Unfortunately, there’s never enough time to say all that needs saying. Last Sunday I had to leave out point three altogether. I’m including it here, because when you preach from Acts 2 it is important, in teaching what the Bible says, to also be clear on what the Bible does not say.

Here is my concern. In praying for the Holy Spirit to descend upon God’s people it is important to discern between the heavenly fire of the Spirit and the strange fire that is often thrown into the mix by the wicked one. A lack of discernment, I fear, has led the modern church to claim revival where no revival has occurred, or in some instances, to see genuine revival driven into the ditch by allowing some form of strange fire to dominate.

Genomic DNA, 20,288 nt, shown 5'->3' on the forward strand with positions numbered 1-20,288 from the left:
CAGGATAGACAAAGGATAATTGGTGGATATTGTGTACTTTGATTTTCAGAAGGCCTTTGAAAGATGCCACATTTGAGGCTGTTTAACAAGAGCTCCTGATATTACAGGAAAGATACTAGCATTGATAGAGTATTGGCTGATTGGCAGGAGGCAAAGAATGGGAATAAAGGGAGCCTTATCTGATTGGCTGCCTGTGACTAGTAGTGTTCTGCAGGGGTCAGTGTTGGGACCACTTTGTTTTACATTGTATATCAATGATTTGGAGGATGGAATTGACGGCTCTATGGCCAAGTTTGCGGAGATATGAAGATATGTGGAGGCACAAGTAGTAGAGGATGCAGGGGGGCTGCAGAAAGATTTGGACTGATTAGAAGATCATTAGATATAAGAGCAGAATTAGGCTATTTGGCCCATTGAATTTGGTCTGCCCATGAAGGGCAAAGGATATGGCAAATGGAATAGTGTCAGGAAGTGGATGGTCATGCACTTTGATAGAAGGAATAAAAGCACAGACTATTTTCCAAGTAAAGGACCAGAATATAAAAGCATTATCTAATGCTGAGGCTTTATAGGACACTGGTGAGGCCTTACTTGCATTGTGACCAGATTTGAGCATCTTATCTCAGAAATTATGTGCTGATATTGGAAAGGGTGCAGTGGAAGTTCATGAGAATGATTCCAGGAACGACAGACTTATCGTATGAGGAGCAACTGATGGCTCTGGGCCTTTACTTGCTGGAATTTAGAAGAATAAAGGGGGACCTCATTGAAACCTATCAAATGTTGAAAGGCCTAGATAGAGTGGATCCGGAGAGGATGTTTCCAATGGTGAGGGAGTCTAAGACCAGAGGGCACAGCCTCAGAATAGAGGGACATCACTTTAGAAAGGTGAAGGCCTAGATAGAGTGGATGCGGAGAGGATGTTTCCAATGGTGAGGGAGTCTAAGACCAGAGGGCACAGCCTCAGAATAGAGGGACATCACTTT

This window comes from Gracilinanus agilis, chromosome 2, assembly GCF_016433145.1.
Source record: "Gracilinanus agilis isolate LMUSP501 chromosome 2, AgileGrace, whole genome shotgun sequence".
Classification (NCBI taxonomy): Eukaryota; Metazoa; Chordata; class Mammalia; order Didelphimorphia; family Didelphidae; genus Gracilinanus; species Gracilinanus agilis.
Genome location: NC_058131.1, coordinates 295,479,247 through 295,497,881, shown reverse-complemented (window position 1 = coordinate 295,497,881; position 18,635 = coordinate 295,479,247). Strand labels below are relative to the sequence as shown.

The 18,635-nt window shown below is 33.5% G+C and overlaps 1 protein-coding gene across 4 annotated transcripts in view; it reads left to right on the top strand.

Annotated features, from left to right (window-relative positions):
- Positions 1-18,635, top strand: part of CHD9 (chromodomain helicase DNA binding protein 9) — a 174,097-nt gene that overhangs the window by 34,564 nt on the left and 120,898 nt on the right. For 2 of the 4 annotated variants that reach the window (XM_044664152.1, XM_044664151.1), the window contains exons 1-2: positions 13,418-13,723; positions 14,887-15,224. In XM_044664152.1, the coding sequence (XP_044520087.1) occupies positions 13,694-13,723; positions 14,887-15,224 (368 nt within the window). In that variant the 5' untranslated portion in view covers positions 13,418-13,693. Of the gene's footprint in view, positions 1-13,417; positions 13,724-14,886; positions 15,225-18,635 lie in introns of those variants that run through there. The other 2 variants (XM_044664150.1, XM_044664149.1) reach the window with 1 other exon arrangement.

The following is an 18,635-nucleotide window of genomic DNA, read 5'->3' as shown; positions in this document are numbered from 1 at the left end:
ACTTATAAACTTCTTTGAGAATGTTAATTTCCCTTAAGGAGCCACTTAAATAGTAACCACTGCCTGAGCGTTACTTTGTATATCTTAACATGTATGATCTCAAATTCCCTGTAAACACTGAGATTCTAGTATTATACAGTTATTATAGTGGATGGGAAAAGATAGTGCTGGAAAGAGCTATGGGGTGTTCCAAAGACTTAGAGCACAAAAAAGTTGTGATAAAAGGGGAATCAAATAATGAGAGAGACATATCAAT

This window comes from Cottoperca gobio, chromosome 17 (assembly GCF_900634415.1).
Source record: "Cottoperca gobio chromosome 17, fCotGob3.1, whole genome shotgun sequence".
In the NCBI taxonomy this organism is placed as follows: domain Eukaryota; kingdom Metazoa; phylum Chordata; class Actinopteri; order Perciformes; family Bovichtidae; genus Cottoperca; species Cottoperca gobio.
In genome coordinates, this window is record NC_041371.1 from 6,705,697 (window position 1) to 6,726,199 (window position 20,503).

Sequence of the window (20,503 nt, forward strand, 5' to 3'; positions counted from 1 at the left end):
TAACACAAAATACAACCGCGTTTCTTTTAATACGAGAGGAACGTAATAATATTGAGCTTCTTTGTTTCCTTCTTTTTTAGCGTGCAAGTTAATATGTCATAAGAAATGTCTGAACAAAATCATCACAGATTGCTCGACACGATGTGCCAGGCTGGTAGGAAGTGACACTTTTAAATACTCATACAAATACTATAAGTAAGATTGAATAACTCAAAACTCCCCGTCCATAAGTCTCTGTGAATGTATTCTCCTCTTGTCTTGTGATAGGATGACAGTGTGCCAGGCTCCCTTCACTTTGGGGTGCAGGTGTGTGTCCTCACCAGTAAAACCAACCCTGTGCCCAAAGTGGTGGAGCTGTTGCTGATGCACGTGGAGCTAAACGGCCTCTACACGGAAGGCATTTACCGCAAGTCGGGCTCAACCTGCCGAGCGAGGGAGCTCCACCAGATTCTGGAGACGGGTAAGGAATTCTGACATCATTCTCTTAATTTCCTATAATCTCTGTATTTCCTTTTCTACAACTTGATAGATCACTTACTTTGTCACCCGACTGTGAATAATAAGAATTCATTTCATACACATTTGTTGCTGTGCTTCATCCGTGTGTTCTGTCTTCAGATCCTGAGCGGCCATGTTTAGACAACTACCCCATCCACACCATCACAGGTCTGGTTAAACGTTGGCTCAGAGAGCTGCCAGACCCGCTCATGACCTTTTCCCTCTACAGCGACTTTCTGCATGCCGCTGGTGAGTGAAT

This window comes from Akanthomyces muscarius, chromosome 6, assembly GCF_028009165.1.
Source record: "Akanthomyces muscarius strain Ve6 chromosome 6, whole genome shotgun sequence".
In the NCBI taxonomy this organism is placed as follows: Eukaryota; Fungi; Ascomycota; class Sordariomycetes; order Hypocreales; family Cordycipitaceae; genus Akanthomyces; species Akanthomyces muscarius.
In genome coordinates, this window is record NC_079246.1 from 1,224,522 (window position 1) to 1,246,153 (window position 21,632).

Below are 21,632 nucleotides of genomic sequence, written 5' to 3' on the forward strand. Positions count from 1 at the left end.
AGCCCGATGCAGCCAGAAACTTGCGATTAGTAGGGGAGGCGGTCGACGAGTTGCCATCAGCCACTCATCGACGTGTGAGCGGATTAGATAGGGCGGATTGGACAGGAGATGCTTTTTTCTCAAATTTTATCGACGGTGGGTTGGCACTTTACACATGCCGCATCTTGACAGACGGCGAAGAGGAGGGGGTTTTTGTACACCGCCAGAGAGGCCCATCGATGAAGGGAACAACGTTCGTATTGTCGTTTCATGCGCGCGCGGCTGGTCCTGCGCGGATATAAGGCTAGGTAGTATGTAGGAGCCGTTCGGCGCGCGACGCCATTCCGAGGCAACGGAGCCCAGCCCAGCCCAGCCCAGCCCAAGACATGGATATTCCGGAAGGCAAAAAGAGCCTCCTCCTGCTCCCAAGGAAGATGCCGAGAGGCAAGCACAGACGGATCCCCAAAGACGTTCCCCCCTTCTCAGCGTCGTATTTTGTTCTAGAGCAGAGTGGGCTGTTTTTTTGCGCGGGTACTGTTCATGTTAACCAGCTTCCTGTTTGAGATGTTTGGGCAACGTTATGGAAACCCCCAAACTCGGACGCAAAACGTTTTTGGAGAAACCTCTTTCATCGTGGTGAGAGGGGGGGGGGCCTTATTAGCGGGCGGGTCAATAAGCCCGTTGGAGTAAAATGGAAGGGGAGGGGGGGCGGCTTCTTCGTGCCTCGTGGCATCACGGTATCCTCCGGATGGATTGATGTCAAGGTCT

A rock-solid principle that can help distinguish between the true and the false goes like this. True miracles are objective. That is, without any fear of embarrassment a true miracle can submit itself to the ordinary tests of reality. Did something actually change? And did it remain different? Does the blind man now see? Is the hungry crowd now satiated? Is the man walking on the water too far out to be standing on rocks? These are all miracles because they are real miracles. Everything else is smoke and mirrors.

Which brings me to point three from last Sunday. The miracle in Acts 2, often referred to as “speaking in tongues,” was a real miracle because the 120 disciples were enabled to speak identifiable languages — dialects, actually — that they had not previously known. This is nothing like the modern phenomenon of speaking in tongues, most of which cannot be identified either as a particular language, or, as code-breakers who’ve studied tapes of “tongues” have reported, as language of any sort.